He has made it abundantly clearly that he has no qualms about putting youngsters in if they are good enough and it seems to have acted as a source of motivation for the Under 20s as they have been flying in pre-season, beating senior outfits such as Tynecastle and Arbroath by comfortable margins.

Warburton’s handling of the media has been superb so far, but the increased spotlight was never likely to trouble a man who turned over hundreds of millions of pounds per day as a city trader was it? However, the animosity shown towards Rangers from the majority of Scottish football is at an all-time high and the reaction to the club’s pursuit of Hibs midfielder Scott Allan typified the sort of response the club have become accustomed to in recent years. Rangers had two bids turned down for Allan last Thursday and Friday which saw a BBC journalist question Warburton over the ‘morality’ of bidding for a player that would be facing his side just a day later – yes, that’s right, how immoral of him to bid for a player during the transfer window!

Don’t get me wrong, the timing of the bids was clearly tactical as Allan informed Hibs that he wanted to join less than twenty-four hours before the match which prompted manager Alan Stubbs to drop him to the bench. But his handling of the situation has been exemplary as he has remained calm and dignified, refusing to speak about another club’s player when he could have easily taken exception to those questioning the ethics of himself and the club. His open and candid media persona presents a great image of the club.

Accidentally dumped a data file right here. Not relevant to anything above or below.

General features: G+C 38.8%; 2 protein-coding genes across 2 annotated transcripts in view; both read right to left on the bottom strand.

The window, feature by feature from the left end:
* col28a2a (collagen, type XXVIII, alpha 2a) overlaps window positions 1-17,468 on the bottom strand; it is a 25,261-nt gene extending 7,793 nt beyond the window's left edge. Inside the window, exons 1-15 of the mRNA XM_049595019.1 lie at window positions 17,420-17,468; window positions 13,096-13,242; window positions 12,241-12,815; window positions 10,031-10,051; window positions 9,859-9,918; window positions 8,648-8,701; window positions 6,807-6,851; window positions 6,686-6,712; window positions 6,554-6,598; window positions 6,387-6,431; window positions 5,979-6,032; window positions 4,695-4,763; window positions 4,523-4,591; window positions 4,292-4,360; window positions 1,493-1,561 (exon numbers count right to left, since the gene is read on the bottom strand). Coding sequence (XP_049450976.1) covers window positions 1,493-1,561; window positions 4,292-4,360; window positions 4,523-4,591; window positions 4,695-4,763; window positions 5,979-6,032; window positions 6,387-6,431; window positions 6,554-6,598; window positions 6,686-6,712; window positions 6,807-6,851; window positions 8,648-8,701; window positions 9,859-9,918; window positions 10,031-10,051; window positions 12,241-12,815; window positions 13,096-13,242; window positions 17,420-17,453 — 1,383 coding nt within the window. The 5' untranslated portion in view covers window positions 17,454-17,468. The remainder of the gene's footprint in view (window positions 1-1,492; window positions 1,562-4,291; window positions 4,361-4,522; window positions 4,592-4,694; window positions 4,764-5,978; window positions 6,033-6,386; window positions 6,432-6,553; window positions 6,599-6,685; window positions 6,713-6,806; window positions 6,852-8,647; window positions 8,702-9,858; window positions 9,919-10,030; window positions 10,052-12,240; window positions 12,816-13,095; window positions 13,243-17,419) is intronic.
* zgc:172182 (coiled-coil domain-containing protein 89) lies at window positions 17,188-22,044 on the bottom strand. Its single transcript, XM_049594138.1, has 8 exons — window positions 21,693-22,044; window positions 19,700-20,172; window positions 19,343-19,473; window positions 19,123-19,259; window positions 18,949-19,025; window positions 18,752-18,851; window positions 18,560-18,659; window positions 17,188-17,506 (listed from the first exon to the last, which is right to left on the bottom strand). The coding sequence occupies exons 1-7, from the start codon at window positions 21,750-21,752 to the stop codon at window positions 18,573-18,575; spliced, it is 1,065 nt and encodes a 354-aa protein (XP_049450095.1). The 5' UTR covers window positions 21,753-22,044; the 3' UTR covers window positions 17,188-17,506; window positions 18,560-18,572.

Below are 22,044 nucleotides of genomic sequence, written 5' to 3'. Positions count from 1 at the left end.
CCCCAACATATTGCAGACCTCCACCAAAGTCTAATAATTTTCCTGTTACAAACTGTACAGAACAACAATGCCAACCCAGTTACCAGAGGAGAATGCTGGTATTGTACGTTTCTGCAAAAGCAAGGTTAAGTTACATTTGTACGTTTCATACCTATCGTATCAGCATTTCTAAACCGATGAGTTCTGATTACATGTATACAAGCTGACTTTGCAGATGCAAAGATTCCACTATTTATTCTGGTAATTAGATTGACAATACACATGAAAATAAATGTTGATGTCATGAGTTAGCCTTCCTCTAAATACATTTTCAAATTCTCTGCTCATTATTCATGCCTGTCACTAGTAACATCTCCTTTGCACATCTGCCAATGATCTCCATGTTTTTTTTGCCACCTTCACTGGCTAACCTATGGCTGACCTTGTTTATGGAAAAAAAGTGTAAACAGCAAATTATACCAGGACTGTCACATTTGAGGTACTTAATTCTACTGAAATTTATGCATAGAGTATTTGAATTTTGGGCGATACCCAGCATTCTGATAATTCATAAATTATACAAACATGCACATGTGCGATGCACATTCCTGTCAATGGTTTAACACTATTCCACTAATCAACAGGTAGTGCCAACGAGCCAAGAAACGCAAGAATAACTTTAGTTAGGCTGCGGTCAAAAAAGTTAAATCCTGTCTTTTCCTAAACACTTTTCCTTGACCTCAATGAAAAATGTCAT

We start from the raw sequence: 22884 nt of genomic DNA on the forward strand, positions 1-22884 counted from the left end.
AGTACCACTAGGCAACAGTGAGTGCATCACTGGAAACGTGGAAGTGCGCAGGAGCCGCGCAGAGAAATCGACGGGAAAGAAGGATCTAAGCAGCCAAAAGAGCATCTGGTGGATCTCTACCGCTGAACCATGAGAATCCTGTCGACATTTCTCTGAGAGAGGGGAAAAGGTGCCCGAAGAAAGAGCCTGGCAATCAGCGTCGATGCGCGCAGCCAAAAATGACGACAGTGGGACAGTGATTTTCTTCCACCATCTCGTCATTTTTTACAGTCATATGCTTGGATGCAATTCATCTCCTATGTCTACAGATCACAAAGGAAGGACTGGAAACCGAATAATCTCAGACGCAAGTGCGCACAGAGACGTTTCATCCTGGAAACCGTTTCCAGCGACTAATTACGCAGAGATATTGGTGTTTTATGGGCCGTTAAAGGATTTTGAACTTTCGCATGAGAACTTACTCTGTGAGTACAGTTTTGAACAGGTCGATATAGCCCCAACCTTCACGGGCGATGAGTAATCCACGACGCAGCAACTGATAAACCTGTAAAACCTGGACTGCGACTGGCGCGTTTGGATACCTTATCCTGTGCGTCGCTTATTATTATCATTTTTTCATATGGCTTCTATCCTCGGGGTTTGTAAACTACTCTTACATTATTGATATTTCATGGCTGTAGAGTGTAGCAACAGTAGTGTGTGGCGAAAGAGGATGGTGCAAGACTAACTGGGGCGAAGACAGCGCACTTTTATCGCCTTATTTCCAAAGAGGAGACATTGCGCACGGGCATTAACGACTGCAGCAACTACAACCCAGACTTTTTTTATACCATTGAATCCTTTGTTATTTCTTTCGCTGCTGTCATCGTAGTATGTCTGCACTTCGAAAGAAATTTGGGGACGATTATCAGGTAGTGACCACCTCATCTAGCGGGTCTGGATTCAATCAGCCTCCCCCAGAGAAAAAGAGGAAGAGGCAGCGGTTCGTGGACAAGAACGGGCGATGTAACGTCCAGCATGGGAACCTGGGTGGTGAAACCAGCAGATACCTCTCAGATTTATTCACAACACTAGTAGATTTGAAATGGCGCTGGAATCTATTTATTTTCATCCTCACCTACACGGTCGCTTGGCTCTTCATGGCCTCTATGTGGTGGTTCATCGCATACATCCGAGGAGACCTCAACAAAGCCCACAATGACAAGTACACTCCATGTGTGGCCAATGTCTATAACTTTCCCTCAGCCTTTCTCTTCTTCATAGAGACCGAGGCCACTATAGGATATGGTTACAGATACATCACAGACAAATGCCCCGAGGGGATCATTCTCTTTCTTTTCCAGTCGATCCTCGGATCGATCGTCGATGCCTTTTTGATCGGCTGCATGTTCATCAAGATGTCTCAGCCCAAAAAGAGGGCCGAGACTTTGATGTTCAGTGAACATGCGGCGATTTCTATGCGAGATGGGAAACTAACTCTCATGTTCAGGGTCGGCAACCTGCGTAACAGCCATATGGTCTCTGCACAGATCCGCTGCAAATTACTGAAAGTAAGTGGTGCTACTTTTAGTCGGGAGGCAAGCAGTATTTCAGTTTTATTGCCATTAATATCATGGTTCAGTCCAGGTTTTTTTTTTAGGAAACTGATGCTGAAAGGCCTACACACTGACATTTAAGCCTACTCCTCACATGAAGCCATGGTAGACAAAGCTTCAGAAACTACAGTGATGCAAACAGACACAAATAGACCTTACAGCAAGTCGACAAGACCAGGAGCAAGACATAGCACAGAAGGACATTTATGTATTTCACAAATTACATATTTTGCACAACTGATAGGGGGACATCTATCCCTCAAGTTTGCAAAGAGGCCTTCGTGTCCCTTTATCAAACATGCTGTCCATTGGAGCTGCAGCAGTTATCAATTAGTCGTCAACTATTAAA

It is the product on the park that is the main focus though and is ultimately what he will be judged upon. It will inevitably take time for his new style of play to bed in and for the newly assembled squad to gel, but in his first two games there have been clear signs that his ideas are speedily getting across to the players.

Being brave on the ball and playing out from the back are two non-negotiables of his philosophy which incorporates a high-energy approach to the game revolving around ‘dominating the ball’ – a phrase we have become familiar with. The full-backs are pushed on very high and the whole team presses as a unit, which, while it can leave us exposed at the back makes for an open game.